Whole House Fan Installation Cost


How Much Does Whole House Fan Installation Cost?

Whole house fan installation is a complex project that usually involves both carpentry and electrical work. A whole house fan operates during the night to provide substantial cooling throughout your home. It offers an affordable alternative to central air conditioning systems. This type of fan works by drawing cool nighttime air into the building while windows are open. It collects heat in the attic and exhausts this air through vents. 

How Much Does It Cost To Install a Whole House Fan?

The largest expense involved in this project is the fan itself. This machine sells for around $380 on average. You'll also need to pay for various materials required in the setup process, such as:

  • hardware
  • an electrical outlet
  • vents 
  • insulation
  • pest screens 
  • noise-reduction gaskets 

These items increase the price by about $60. Labor also raises the cost to a substantial degree. The average homeowner spends approximately $335 to pay a professional installer's wages. The average cost to install a whole house fan stands at $800. However, some clients can pay as much as $1,000 to complete the installation.

Whole house fans can keep your entire home cool, and are much cheaper to run compared to an AC unit. Due to the complexity of whole house fan installation, homeowners are recommended to contact professionals in their area to compare quotes and complete this specialized project.

Important Considerations

Numerous factors influence the total cost of this service, such as:

  • access to attic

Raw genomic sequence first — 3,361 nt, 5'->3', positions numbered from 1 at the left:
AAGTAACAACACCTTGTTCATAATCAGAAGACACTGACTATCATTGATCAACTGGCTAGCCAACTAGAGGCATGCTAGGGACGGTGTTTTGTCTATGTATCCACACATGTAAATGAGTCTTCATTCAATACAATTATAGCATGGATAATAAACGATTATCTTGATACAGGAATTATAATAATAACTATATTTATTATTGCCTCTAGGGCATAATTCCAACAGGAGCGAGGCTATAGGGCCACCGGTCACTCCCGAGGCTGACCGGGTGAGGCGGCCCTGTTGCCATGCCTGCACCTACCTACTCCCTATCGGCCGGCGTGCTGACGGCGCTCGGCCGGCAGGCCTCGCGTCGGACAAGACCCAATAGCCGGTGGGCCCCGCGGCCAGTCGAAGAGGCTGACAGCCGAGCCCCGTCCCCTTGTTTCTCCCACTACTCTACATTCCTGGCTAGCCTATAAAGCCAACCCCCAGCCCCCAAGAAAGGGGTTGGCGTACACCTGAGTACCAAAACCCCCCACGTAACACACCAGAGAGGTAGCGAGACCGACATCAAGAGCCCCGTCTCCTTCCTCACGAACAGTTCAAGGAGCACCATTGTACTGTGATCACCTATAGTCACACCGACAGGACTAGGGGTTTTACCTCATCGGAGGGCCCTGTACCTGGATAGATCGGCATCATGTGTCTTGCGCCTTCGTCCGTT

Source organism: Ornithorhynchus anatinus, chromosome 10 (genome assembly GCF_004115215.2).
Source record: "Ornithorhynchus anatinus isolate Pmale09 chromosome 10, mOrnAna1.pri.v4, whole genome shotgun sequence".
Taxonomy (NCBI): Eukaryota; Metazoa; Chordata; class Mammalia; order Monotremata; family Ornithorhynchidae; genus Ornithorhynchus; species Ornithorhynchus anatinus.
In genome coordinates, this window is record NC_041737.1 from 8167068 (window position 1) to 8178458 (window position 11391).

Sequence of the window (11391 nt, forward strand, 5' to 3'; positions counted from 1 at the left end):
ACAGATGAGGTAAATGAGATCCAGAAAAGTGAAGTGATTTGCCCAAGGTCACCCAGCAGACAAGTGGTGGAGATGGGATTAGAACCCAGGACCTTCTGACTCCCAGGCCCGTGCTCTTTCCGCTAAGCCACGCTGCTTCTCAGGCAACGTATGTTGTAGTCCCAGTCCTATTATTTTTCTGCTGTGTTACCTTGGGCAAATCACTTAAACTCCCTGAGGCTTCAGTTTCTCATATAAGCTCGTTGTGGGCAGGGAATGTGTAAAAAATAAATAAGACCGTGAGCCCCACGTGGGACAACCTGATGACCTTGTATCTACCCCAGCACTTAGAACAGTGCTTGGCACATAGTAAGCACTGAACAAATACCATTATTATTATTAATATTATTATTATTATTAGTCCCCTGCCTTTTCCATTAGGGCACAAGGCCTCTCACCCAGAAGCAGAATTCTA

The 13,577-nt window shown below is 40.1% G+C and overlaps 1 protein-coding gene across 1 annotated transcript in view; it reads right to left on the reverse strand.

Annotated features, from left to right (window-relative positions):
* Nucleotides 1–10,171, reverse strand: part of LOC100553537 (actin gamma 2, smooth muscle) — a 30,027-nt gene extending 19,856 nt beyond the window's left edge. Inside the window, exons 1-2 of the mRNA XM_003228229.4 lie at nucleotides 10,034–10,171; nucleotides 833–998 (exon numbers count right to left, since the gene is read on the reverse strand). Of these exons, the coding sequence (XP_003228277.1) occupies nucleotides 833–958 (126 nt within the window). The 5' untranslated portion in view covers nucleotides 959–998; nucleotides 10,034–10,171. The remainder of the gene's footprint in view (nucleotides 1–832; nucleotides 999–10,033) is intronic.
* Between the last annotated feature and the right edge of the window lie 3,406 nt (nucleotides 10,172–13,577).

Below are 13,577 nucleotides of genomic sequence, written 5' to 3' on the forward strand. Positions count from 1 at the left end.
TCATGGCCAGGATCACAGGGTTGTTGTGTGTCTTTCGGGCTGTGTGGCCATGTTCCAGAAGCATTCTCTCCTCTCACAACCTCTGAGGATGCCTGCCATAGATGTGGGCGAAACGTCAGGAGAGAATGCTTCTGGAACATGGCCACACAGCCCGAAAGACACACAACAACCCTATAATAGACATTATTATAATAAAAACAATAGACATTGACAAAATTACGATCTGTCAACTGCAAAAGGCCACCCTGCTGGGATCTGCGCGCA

• noise output level
  • new or replacement
  • number of speeds

Whole house fan installation frequently involve changes to the attic structure, new vents and electrical or thermostat wiring. In most ways, it's less expensive to replace a whole house fan than to install one for the first time. On the other hand, replacement projects necessitate the disposal of a defunct unit.

Significant factors also include the fan's quality, features and CFM (cubic feet per minute) rating. A higher CFM number means that it's more powerful. The appropriate rating depends on your home's size and location.

The price is likely to be relatively high if you ask for a fan with multiple speeds and/or a thermostat. Units with belt-drive mechanisms generate less noise, but they also increase the cost. Another important consideration is the accessibility of your attic. For example, installers can work more quickly if there happens to be a stairway leading to this room.

The prices listed above are based on data from across the country, and the actual expenses will differ depending on where you live. Urban areas often have higher costs. Travel, equipment, hardware and/or tax expenditures may also be higher. The local demand for whole house fans installation affects pricing as well; they're more popular in regions where people don't have central air conditioners. 

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